COLORADO SERENITY – AUGUST 2003     What is Moxa and what are its uses?

 

Tracy Saraduke, RN, M.Ac. L.Ac.

3082 Evergreen Parkway, Suite 2

Evergreen, CO 80439

(303) 670-9181

www.acuwebpage.com

 


      The Chinese ideogram, symbol or character for “acupuncture” is a combination of the characters for “needle” and “moxibustion.”  While many people have a concept of the needles involved in acupuncture, moxibustion is not as commonly known.  Moxibustion is the burning of small cones of mugwort herb (moxa) on or near the skin, usually at acupoints.

      Most moxa therapy has been administered by acupuncturists and moxibustionists.  But, the long history of moxibustion practiced in Japan includes folk medicine, where the local Zen monk applied moxibustion or family members treated each other.  Although Moxibustion is a clinical specialty in Japan today, it is still common to have patients apply some form of moxibustion to themselves or a family member as a form of home therapy.

      Moxibustion is often used for chronic conditions.  Chinese classic literature states, “Moxibustion tonifies (nourishes) the deficiency of the Source Chi.”  In stubborn conditions, it can be the only thing that works.

      Moxibustion is hot, but the heat can feel very good.  After a moxa treatment you feel comfortably warm and refreshed like you just took a bath. You can feel the warmth penetrating into the core of your body.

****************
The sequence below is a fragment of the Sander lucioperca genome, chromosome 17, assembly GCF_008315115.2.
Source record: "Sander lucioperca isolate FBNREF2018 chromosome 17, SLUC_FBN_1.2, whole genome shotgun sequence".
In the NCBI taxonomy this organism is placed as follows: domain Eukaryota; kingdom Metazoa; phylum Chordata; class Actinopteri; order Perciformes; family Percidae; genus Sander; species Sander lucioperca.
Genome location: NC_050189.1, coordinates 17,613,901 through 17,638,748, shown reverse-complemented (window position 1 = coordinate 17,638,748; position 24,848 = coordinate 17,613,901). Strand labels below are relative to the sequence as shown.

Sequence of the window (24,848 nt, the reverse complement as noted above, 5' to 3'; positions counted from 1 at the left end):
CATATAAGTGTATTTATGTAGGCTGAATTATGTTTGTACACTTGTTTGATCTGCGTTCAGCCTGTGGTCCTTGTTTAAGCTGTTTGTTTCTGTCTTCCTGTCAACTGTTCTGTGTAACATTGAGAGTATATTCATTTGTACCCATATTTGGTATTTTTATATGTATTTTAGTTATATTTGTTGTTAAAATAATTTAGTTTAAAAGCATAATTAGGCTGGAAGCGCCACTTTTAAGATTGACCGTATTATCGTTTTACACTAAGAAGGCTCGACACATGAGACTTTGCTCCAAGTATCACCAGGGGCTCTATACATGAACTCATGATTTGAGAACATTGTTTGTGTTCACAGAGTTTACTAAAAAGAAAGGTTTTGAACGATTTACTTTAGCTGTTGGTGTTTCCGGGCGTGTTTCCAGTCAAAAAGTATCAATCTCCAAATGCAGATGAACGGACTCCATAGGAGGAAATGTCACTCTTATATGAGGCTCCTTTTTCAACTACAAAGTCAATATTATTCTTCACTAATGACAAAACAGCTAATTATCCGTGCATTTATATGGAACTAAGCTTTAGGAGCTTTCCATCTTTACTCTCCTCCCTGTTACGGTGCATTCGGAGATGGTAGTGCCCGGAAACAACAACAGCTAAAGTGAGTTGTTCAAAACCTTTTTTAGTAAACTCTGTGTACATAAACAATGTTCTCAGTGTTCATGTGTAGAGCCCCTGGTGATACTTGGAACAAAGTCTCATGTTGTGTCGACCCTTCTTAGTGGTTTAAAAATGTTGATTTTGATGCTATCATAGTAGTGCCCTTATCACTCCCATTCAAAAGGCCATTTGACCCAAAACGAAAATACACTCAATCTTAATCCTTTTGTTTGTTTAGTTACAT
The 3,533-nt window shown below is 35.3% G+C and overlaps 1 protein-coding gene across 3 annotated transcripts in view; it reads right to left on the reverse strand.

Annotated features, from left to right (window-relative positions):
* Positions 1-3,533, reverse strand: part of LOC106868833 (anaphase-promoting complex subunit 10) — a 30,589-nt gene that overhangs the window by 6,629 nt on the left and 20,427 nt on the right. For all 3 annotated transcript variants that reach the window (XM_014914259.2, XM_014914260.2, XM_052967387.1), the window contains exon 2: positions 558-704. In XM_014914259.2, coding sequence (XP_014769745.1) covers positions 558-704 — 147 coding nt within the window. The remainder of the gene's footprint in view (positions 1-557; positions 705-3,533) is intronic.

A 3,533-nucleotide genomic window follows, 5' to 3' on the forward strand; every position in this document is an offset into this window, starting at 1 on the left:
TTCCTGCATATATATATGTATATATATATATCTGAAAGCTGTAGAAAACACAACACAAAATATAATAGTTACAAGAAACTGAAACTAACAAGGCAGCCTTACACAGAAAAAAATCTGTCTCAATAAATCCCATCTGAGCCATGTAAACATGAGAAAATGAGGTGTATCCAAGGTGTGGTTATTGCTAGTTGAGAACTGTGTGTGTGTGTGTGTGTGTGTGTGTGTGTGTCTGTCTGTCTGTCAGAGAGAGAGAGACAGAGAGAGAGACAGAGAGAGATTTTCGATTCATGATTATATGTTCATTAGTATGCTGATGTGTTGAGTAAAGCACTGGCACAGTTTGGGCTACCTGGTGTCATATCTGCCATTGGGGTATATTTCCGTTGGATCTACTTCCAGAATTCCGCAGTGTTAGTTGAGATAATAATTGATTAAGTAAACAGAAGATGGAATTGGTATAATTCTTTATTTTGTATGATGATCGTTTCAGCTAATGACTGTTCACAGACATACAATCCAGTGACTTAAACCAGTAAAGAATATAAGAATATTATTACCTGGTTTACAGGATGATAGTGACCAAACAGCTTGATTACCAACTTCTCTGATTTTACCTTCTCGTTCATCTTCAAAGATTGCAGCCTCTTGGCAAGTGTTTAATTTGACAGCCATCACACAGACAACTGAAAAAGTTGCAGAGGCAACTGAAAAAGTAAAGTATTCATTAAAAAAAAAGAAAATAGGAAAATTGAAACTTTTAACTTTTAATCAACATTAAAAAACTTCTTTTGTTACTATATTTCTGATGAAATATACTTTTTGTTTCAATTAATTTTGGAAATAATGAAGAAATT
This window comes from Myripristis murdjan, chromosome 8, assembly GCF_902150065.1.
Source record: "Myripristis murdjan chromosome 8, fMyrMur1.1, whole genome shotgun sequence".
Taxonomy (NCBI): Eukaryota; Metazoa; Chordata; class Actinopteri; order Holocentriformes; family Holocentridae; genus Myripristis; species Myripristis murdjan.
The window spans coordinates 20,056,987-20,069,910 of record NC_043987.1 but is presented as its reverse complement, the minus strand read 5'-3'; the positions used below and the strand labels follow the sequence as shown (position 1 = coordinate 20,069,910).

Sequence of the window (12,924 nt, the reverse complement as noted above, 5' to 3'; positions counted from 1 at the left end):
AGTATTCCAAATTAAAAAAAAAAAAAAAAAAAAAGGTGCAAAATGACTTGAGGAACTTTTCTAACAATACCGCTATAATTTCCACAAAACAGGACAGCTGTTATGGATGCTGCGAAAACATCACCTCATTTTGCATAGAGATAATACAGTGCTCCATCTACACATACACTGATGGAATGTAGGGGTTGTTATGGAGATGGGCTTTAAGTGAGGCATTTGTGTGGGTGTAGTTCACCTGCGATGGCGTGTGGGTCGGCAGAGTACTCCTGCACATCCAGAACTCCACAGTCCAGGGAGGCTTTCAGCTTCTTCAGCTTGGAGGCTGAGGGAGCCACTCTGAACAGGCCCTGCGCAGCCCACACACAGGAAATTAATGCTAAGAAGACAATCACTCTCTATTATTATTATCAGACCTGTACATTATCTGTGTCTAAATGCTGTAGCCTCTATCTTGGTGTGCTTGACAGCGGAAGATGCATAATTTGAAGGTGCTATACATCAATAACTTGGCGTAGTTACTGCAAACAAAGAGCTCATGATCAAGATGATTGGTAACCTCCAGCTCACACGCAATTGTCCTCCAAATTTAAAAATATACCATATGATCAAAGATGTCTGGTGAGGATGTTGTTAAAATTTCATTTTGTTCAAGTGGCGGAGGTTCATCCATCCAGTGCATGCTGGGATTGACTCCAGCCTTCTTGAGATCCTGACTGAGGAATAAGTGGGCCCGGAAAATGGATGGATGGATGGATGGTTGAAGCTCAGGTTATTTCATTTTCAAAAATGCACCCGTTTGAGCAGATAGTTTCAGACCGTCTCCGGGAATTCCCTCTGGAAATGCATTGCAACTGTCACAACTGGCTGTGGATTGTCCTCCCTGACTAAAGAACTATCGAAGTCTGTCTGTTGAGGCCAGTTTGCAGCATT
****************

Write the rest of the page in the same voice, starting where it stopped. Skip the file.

Acupuncturists frequently use moxibustion at the end of an acupuncture treatment to increase the effectiveness of the treatment.  Most treatment protocols in Japanese Acupuncture still include the use of moxa.  Occasionally, the practitioner will limit the treatment to moxibustion, no needles.

      Moxa stimulates the immune system through the skin in a variety of ways.  Moxa cones are placed on the skin and the heat slowly penetrates into the body.  The heat first brings an inflammation response to the area. Second, a beneficial chemical contained in the moxa herb has a potent effect on increasing immune cell migration.  Third, moxibustion increases regulatory mechanisms to stimulate distant lymph tissues and organs to increase the body’s overall immune response. (If you want the details, email me and I’ll send you more info).

      Moxa stimulation activates a local cascade of effects including an increased circulation of white blood cells.  From local stimuli, the effects of moxibustion spread outward throughout the whole body.  This results in a definite immunological enhancement.

      With its calming heat, acupoint stimulation, and immune system activation, moxibustion has been successfully employed for thousands of years, and has been scientifically shown to be beneficial.